Iconic Ships 13: Thermopylae – The Finest All-Round Clipper of Them All?

December 2021

Clipper Thermopylae (foreground) in company with Cutty Sark beating down the South China Sea, 1872. Painting by Tim Thompson.

In this episode we hear about Thermopylae, one of the most magnificent clipper-ships ever built, and some claim the finest of them all. In 1879, before her second wool voyage from Australia, the Sydney Morning Herald eulogised: ‘The fastest and handsomest ship in the world is now lying at the Circular Quay loading for London, and those who take pleasure in seeing a rare specimen of naval architecture should avail themselves of the opportunity of doing so. Of course, we allude to the Thermopylæ, the celebrated Aberdeen clipper. [The] Thermopylæ has all the appearance of a yacht, and yet she carries a good cargo, is a beautiful sea boat, and stands up to her canvas well.’

Built in Aberdeen and commissioned in 1868, but long over-shadowed in public recognition by her rival, Cutty Sark (a ship built specifically to out-pace her in the China tea trade but only once succeeded in so doing), Thermopylæ lives on as arguably the finest all-round clipper of them all.

Clipper ships like Thermopylae were astonishing to behold, and were the culmination of centuries of refinements in sailing technology that led to some of the most beautiful and fastest merchant ships ever built. They revolutionised global trade tearing around the seas carrying tea, wool, luxury goods, and of course people as this era of migration changed the populations and economies of the world forever. Their heyday was short lived, however, as increasingly efficient steam engines and railways changed the way that goods were transported – all over again.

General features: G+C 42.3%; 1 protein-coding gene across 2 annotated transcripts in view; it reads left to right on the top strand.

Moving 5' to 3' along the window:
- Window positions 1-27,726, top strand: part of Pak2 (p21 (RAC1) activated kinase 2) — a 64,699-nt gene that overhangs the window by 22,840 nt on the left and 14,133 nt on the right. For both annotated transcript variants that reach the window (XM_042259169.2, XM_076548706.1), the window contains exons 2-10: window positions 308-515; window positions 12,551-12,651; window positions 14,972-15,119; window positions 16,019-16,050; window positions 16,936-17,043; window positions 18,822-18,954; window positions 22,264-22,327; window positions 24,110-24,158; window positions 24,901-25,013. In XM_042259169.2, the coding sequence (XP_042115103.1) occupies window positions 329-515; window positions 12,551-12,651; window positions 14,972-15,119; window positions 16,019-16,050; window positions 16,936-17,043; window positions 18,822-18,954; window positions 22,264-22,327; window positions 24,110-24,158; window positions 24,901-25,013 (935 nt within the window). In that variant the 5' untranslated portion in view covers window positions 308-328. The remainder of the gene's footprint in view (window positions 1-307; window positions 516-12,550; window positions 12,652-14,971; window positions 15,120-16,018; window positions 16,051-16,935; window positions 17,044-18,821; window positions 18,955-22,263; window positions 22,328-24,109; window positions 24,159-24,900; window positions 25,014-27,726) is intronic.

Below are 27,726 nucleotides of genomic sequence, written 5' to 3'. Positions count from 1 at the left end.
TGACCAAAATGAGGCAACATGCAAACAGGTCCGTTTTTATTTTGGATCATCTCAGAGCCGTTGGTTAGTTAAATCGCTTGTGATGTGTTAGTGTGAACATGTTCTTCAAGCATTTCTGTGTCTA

To find out more, Dr Sam Willis speaks with Captain Peter King. Peter recently retired from the merchant shipping industry after over 62 years of continuous service in a wide range of maritime disciplines. In the 1980s, while serving as Managing Director of one of the Christian Salvesen group companies in Aberdeen, he developed an interest in the George Thompson Jnr’s Aberdeen-based shipping enterprise leading to his researching and publishing the first definitive history of Thermopylæ.

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